Friday, November 09, 2012
A path home
After Tuesday's stinging rejection Republican leaders are saying the GOP needs to tackle immigration reform. Its about time.
For too long, immigration reform has been a political football. If Social Security is "the third rail" that politicians have been afraid to touch, then immigration is the subway train. Mention "reform" and you run the risk of getting run over.
There haven't been many in the GOP that were willing to even consider a path to citizenship for illegal immigrants. The mere whisper of the idea sets off a howling chorus of "Amnesty! Amnesty!" among the far right. Out come the posters of the handful of immigrants who are convicted murderers. News reports of emergency rooms in border towns being overrun by uninsured Mexicans and South Americans run non-stop on Fox News.
I welcome the change - even if any turnaround has more to do with the shifting demographics of the electorate than the call to "give me your tired, your poor, your huddled masses yearning to be free." If it takes 70% of the Hispanic vote marking their ballots with a big "D" to get Republicans to do the right thing then I'm all for it.
I know, I know. You're thinking: "I thought you said you weren't going to write about political issues; I thought you said that the election was over and it was time to move on." And you're right to note the inconsistency. But this is an issue I've been writing about for some time. In a post back in 2006 I wrote about the dilemma. I've been talking about it much longer.
My first mission trip was with Amor Ministries back in 1998. We traveled to Tijuana to build a house for a family living in a squalid border encampment. Their "home" was four garage doors salvaged from the local dump with a fifth laid across the top for a roof. It had a dirt floor. No running water. A backyard baño.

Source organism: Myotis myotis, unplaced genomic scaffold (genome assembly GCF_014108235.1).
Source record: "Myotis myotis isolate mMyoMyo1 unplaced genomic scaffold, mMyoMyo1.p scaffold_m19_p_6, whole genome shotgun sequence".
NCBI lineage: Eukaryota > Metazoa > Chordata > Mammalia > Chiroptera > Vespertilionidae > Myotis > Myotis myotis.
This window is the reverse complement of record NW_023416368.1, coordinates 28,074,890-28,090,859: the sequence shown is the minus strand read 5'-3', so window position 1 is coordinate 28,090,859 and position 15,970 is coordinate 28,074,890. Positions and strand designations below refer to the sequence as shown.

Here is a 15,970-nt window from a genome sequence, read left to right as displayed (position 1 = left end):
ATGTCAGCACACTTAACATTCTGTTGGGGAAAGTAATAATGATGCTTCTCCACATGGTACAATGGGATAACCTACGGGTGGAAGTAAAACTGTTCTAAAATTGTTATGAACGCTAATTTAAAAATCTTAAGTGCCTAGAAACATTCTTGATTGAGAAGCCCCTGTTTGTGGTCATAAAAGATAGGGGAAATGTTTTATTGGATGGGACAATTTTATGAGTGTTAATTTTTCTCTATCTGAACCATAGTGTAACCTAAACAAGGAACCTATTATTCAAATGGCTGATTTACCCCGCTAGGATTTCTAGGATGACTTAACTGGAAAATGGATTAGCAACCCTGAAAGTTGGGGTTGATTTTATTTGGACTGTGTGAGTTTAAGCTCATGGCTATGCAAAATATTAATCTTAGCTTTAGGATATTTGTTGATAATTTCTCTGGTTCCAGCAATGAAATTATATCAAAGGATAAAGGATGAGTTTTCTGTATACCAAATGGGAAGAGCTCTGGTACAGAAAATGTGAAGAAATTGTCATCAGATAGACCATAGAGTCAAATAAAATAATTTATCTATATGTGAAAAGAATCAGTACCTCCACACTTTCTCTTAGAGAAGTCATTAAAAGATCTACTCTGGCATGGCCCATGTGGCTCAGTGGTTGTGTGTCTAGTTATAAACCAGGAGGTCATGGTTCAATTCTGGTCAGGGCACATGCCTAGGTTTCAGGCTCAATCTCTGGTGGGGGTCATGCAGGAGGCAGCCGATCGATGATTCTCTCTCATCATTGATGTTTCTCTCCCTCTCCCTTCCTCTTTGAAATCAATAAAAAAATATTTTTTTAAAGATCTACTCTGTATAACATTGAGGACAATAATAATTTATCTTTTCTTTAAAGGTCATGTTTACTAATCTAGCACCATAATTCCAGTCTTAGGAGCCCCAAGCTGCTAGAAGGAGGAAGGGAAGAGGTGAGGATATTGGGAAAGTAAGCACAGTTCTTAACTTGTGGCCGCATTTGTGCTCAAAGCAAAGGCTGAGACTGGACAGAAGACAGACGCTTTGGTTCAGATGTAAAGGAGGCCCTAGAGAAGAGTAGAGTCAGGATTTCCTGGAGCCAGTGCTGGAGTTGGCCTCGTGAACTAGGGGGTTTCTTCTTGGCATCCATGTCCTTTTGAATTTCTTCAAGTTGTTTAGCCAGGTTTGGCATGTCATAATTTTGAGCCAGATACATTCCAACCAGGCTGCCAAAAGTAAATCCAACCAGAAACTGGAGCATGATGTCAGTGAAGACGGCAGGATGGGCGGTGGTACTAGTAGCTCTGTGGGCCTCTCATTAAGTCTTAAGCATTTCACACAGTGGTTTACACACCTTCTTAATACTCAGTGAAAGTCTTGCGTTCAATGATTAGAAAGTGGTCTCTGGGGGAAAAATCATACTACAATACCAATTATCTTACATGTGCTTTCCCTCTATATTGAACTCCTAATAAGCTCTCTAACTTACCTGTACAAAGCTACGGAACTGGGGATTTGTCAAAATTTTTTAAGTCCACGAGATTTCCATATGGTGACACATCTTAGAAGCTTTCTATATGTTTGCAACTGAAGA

As hard as their life was, there was a family living up the street with one that was much harder. This family had a tiny seven-year-old daughter. Shorter than the rest of the neighborhood children; she couldn't have weighed forty pounds. Our team brought some gifts to her and the other neighborhood children. A toothbrush and toothpaste. Crayons. Coloring books. She was too sick to show much enthusiasm.
Through our interpreter we asked what was wrong, and learned that she had a heart defect. One that, if not corrected, would likely kill her before she became a teenager. It broke our hearts. We felt so powerless. And though we tried to make some contacts when we got back to the states, Indiana was too far away and were unable to connect with the right people to make anything happen.
I still wonder about that little girl.
The thing is, if that is my little girl, I swim any river, climb any fence; I do whatever I have to do to get her to an American doctor. Just across the border is a modern American city with the finest hospitals, and the finest doctors. Three miles north that little girl gets the heart surgery she needs to change her life. If all that separates my little girl from a life saving surgery is a line, you'd better not stand in the way, because I'd immigrate illegally, and so would you.
There has to be a common sense approach that allows us to embrace people that want a better life for their children. That's how you and I (read "white people") got here, after all. Some ancestor fled a potato famine or a repressive political system. A great-great-grandparent sacrificed and saved enough Shillings or Francs or Deustche Marks to get on a boat and sail west toward hope.
Given how great a body of water the Atlantic is, and how far our ancestors had to come, why are we surprised - and resentful - when someone wades across a drought-shallow Rio Grande?
I say we welcome any and all who will pledge their allegiance to the flag. Any and all who will work hard, pay their taxes, and raise their families to love this nation that has said, since 1903, "give me your tired, your poor, your huddled masses yearning to be free."
For too long this issue has been a cauldron of political poison. What do you say we get back to the America our great-grandparents knew - not a boiling kettle of political frustration, but a hope-filled melting pot of ethnic diversity.